Claus Offe’s Contribution to Marxist Theory


      Political economy and political sociology have always been very helpful in order to understand how state theories work in practice. Even though each subject is uniquely valuable to assess the different sides of the topic, both of them greatly concide in Offe’s work.  In this essay, I will discuss both sides of the arguments briefly, before stating why I believe his work is a good contribution to the Marxist theory.

        It is hard to tell that Offe had a big impact over the theory as he has a complex and inexplicit ideas to discuss. However, he always had a deep concern on metaform of social relations, political requirements of existence, chronicles of late capitalism. His work mostly focus on such structural problems including political authority and crisis management. As for crisis management, we need to define concept of state with its redistribution role, while stuctural problems would be beneficial in examining the issue of class relations under democratic state.

        Offe  also notes that the capitalist state cannot effectively play its essential role as an ‘ideal collective capitalist’ unless it can conceal its institutionally inscribed class bias behind the cloak of the general interest and democratic legitimation. This means that the capitalist state must try to secure both capital accumulation and bourgeois legitimation and, insofar as these involve a strategic dilemma and can result in mutual antagonism, 108 Form and Functions of the State it is also obliged to compensate for any imbalance or conflict between them through appropriate administrative and/or repressive measures. Thus Offe argues that the continued dominance of the commodity form which is essential to bourgeois reproduction comes increasingly to depend on the existence of social and political activities and institutions which are not themselves organised through the commodity form and its attendant principle of the exchange of equivalents.

      Offe  refers to two major contemporary trends. First he notes that there is a continued expansion of non–productive labour which is not readily subordinated. Second he discusses the changing and expanding role of the state as an extra–economic institution in securing not only the general external conditions of production but also in supplying various material factors of production and/or providing welfare services outside the market–regulated economic system. The solutions suggested by Offe for these crisis–tendencies change during the course of his theoretical and empirical enquiries. At first he implied that it would be possible to avoid crises through a judicious combination of structurally selective institutional mechanisms, skilful preventive crisis management to ensure an appropriate balance among the goals of economic stability, foreign economic and military equilibrium, and mass loyalty, and, finally, ‘ideological planning’ to secure popular backing for technocratically determined policies.      

          In this context Offe outlines various responses  to the ‘crisis of crisis– management’. Initially he focused on the possibilities of what he descried as the ‘administrative recommodification’ of economic and social life. This involves active state intervention to roll back the expanding frontiers of non–commodity forms of social relations where possible and otherwise to subordinate them firmly to the logic of equivalent exchange.  Thus ‘administrative recommodification’ restricts the formal and substantive freedom of capital and labour and entails fiscal burdens that discourage investment. It also leads to the expansion of state–organised production facilities exempt from the commodity– form which can provide the site for political and ideological struggles against market rationality. And the transparent role of the state in the production and distribution of goods and services may also undermine ‘possessive individualism’ as an ideological precondition of the exchange principle.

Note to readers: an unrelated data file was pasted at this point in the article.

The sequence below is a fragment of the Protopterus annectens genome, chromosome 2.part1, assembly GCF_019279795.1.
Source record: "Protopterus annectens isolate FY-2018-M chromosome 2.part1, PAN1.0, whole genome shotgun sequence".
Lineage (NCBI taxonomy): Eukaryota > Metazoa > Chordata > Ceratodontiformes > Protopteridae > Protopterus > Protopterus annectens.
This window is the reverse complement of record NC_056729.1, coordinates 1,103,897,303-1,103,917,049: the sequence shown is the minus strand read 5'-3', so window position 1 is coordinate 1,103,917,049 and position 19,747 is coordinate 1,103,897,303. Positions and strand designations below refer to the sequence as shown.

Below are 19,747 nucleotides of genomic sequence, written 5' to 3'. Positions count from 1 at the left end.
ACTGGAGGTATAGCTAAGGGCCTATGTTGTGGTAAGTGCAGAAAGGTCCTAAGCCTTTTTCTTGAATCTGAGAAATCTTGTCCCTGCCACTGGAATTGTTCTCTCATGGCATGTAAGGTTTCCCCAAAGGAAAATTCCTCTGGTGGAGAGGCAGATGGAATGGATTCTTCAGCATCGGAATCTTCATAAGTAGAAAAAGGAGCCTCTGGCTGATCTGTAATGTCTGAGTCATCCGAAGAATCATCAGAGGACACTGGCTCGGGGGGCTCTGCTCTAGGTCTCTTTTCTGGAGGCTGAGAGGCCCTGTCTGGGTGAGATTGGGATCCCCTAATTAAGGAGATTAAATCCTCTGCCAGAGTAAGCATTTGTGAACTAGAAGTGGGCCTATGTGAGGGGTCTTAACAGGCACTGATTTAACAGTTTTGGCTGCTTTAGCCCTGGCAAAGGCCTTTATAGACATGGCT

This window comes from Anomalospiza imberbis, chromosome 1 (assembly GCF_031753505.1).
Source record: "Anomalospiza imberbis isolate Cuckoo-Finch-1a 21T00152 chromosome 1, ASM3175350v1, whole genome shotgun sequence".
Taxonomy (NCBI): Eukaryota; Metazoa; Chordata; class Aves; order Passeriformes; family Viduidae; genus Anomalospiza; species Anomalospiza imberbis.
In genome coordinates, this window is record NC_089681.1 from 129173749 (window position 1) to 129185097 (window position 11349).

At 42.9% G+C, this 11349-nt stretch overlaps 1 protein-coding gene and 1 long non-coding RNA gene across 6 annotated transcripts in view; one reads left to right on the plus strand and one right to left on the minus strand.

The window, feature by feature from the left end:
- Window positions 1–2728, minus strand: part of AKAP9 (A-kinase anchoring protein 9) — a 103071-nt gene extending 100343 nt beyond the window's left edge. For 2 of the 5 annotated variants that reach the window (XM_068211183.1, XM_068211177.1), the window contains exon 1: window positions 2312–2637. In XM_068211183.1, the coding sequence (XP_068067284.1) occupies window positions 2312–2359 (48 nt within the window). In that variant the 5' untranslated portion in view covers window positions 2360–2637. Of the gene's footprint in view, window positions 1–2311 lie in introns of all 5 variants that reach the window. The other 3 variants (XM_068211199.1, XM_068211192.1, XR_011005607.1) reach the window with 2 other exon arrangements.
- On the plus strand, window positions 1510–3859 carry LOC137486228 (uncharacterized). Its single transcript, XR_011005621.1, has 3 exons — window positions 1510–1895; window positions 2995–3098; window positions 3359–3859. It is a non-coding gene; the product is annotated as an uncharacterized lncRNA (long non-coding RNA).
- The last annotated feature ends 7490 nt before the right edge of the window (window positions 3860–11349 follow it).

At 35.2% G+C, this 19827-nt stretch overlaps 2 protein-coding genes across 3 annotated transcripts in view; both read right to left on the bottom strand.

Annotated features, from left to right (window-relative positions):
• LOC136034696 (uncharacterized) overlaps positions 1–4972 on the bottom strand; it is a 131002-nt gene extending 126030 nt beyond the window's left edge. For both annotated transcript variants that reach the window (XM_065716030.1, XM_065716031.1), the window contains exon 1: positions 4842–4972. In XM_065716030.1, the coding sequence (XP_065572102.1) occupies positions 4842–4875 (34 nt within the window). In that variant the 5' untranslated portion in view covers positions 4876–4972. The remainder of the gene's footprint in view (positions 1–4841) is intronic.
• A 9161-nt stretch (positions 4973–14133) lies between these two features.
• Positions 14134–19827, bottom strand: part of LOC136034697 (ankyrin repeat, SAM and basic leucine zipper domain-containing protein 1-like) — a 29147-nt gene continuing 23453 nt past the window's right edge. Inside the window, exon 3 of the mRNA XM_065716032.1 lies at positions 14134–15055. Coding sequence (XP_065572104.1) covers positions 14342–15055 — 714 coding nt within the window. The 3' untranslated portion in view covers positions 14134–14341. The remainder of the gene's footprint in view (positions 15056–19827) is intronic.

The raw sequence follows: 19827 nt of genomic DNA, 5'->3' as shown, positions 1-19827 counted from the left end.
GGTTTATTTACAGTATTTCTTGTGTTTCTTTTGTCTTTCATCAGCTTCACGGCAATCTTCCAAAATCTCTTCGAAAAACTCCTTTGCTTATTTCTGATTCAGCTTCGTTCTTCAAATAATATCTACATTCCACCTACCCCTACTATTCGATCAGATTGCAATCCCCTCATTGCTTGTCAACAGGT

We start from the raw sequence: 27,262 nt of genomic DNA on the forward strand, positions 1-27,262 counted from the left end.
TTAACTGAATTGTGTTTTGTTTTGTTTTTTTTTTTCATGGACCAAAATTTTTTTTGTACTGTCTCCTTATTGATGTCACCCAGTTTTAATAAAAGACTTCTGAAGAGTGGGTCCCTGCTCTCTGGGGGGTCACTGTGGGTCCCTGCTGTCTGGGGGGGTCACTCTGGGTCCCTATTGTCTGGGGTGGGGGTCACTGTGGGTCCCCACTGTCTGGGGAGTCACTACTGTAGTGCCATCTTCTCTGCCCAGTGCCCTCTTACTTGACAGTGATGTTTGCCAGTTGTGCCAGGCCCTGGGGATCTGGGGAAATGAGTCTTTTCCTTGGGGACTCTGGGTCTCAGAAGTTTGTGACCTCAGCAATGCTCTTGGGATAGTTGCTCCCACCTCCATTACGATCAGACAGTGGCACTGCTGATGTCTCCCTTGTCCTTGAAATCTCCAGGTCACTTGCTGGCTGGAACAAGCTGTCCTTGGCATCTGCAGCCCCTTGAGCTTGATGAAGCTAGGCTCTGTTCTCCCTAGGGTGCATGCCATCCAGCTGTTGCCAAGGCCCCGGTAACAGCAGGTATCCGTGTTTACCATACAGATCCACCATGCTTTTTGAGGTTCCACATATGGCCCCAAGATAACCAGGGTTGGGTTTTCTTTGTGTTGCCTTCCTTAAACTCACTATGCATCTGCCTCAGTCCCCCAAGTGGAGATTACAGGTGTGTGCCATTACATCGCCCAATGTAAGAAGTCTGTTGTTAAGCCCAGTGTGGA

In other work  Claus Offe focuses on the dilemmas and contradictions that occur when the state attempts to compensate for crises of administrative rationality and/or mass loyalty through the introduction of new forms of economic planning and public participation. In this context he distinguishes between two types of state activity: allocative and productive. Allocation involves the use of state resources to secure the general framework of economic activity and/or to provide general public services in accordance with general constitutional or legislative codes which reflect the prevailing balance of political forces. Conversely, production involves direct state provision or state–sponsored provision of material resources as a precondition of crisis–avoidance or crisis– management where there is no general code that can be applied and decision rules must therefore be developed in order to determine the most effective action case by case.

    Thus, he studies confirm the argument he advanced earlier: that the basic problem of the capitalist state does not concern the specific policies to be pursued in solving the difficulties thrown up by the process of accumulation but actually resides in the prior creation and institutionalisation of general forms of policy– making and implementation that can reconcile its internal mode of operation with the successful performance of its functions on behalf of capital. This means that, far from providing a guarantee of the class character of the state as an ‘ideal collective capitalist’, the ‘structural selectivity’ of the state is potentially inimical to the interests of capital without thereby necessarily favouring the subordinated classes or new social movements.